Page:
Hamid Dabashi presents a comprehensive, passionate, and insightful personal account on the evolution of Iranian art cinema in Close Up – Iranian Cinema: Past, Present and Future. By presenting the works of key films and filmmakers within the contextual framework of Iranian history – in particular, from the state-sponsored, forced modernization programs initiated by the Pahlavi regime to the subsequent fundamentalism of the Islamic Revolution of 1979 ushered by cleric Ayatollah Khomeini – Dabashi examines the indelible effects of shifting national ideology on Iran’s distinctive native cinema.
The intellectual counter-culture of 1960s Iran, marked by dissatisfaction towards the nation’s colonial heritage and increasing identification with the West (a sentiment encapsulated within Jalal al-e Ahmad’s highly influential publication, Westoxication, in 1962), resulted in a native, creative resurgence in Persian literature and modernist poetry. In the 1970s, Abbas Kiarostami rode the wave of artistic renaissance and became a member of the film division of the Institute for the Intellectual Development of Children and Young Adults (Kanun), a cultural project developed by the Pahlavi regime to provide a creative outlet for Iranian youth in an attempt to divert them from politically subversive activities. It was through the state-sponsored Kanun that Kiarostami would create his early documentary films. Nevertheless, despite Iran’s increasing political turmoil, Dabashi explains that Kiarostami was consumed by a different, creative preoccupation:
Kiarostami sought a re-reading of reality from a tabula rasa that would make the world once again meaningful and trustworthy. Kiarostami’s cinema has always explored from a slight angle otherwise hidden from ordinary sight.
Following the Islamic Revolution, Kiarostami produced two films that examined the interrelation between actual reality and constructed reality: Toothache (1980), A Kanun documentary on oral hygiene, weighs the benefits of maintaining healthy teeth over the convenience of dentures (created reality), and The Chorus (1982), an examination of an old man’s mixed feelings over his hearing aid, as he becomes subjected to the noise of the busy streets, but misses his granddaughter’s visit after he turns off the device and does not hear her knocking. This recurring theme foreshadows Kiarostami’s thematic signature, and has become a perennial aspect of his subsequent feature films, most notably in Close-Up, The Earthquake Trilogy: Where is the Friend’s Home, And Life Goes On…, and Through the Olive Trees, and A Taste of Cherry.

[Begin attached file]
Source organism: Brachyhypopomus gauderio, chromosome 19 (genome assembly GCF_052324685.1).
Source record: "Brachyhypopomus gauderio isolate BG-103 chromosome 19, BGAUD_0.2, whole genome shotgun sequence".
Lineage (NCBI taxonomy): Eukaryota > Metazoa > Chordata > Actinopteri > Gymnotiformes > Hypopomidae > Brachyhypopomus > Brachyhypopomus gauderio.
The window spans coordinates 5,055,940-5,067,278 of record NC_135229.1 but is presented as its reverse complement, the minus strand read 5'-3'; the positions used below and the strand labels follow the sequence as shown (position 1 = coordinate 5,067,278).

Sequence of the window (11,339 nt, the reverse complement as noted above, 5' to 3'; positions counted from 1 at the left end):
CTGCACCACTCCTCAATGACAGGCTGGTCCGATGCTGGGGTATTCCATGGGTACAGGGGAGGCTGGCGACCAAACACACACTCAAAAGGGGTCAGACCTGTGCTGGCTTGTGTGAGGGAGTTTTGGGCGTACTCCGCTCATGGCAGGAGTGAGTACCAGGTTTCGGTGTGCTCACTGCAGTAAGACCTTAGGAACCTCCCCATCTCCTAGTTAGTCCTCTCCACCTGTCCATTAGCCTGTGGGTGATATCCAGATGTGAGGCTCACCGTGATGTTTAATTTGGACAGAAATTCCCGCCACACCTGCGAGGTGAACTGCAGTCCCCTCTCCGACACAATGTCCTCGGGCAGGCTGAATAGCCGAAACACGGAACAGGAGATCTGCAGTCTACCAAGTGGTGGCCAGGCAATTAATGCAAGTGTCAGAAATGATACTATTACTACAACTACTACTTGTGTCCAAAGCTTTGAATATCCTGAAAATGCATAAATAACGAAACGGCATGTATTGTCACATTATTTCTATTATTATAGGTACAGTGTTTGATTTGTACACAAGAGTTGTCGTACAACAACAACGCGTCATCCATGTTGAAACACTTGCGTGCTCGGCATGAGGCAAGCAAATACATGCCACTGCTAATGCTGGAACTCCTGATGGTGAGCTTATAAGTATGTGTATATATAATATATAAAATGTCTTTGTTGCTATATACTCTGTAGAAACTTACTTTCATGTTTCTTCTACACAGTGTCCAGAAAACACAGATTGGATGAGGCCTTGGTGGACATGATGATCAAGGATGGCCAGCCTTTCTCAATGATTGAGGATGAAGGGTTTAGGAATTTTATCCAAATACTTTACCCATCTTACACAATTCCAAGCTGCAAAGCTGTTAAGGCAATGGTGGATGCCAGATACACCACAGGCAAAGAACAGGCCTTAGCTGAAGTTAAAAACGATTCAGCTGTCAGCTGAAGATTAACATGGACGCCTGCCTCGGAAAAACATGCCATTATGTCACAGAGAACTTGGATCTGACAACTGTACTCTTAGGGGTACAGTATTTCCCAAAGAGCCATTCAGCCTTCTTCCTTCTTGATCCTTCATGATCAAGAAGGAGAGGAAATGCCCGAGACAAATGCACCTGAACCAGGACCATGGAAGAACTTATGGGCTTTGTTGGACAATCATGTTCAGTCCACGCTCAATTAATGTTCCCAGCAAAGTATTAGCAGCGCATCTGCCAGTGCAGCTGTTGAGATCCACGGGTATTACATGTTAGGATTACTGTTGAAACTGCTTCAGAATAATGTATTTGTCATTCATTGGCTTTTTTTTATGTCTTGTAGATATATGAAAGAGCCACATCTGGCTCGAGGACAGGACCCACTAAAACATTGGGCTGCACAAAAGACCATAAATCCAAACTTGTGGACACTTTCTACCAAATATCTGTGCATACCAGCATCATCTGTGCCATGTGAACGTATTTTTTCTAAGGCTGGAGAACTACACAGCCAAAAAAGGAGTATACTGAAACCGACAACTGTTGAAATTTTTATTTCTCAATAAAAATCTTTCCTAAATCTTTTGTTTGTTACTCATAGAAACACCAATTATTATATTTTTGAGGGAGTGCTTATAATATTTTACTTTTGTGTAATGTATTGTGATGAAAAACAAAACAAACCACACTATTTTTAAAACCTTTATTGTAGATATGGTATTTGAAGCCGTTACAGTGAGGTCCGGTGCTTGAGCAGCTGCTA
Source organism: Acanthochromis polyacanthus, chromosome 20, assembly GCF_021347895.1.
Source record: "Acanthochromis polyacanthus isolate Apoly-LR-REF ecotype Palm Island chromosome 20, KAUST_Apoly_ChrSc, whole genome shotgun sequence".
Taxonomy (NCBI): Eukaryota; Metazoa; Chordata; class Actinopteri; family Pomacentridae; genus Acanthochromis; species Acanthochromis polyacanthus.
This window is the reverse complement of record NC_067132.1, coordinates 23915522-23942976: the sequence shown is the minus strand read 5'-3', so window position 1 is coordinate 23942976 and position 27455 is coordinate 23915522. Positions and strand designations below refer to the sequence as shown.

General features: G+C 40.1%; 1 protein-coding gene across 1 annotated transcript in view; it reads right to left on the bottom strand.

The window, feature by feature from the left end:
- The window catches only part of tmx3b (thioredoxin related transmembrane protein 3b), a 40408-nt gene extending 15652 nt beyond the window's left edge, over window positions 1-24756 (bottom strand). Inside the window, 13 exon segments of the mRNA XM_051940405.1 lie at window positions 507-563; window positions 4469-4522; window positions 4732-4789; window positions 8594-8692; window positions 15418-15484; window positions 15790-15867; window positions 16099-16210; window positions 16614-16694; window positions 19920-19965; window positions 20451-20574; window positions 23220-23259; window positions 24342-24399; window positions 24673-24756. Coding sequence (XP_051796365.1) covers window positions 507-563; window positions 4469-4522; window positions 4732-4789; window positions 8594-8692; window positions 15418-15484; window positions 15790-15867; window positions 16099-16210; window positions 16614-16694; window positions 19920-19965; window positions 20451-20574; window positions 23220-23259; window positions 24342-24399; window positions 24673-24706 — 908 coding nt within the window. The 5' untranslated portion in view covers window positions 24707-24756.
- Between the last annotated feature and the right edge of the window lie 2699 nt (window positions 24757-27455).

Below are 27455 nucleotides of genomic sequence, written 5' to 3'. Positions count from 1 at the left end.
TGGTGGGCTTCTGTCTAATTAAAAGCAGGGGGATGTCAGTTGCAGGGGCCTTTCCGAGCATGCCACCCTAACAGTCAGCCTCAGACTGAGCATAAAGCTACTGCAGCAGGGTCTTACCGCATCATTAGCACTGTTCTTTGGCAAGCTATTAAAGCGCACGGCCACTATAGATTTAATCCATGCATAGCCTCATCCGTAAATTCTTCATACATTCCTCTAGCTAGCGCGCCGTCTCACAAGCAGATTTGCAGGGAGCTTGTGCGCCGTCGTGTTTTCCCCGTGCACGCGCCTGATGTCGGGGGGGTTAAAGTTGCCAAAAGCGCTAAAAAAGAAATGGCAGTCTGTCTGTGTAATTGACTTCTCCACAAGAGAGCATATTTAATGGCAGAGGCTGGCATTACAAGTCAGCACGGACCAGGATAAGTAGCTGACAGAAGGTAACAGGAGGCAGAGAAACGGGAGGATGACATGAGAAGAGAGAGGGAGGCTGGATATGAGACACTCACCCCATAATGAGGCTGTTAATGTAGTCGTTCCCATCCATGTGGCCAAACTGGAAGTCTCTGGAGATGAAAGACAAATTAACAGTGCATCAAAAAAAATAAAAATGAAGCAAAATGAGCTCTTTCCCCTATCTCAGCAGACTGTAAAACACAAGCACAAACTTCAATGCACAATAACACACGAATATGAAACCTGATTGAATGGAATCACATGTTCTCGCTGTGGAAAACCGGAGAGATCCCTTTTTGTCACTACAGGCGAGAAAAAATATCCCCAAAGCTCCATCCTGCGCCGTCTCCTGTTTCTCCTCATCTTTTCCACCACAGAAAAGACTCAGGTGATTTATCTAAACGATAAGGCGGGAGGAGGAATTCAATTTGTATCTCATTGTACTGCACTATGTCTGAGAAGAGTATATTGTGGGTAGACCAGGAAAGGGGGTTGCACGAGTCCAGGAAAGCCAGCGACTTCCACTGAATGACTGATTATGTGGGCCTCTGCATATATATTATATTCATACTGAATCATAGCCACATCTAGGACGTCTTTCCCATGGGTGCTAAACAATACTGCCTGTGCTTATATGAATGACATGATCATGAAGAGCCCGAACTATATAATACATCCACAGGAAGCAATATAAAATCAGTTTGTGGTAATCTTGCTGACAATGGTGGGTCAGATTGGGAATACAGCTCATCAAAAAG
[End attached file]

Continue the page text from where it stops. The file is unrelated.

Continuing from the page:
One of Iran’s most prominent and versatile creative visionaries, Bahram Beiza’i has made significant contributions to filmmaking, theater, and the performing arts both artistically and academically. Profoundly influenced by Persian art and poetry, Beiza’i’s films achieve a fusion of social realism and representational symbolism. From a metaphoric interrelation between Earth and man in The Ballad of Tara (1978), to a figurative rebirth of the young protagonist away from his war torn homeland in Bashu: The Little Stranger (1986), to a surreal, profound connection that leads to a study on masculine-feminine perspective in Perhaps Some Other Time (1988), Beiza’i’s films are infused with ephemeral, often mythical elements that subconsciously reflect reality and in the process, evoke a cultural shift in perspective.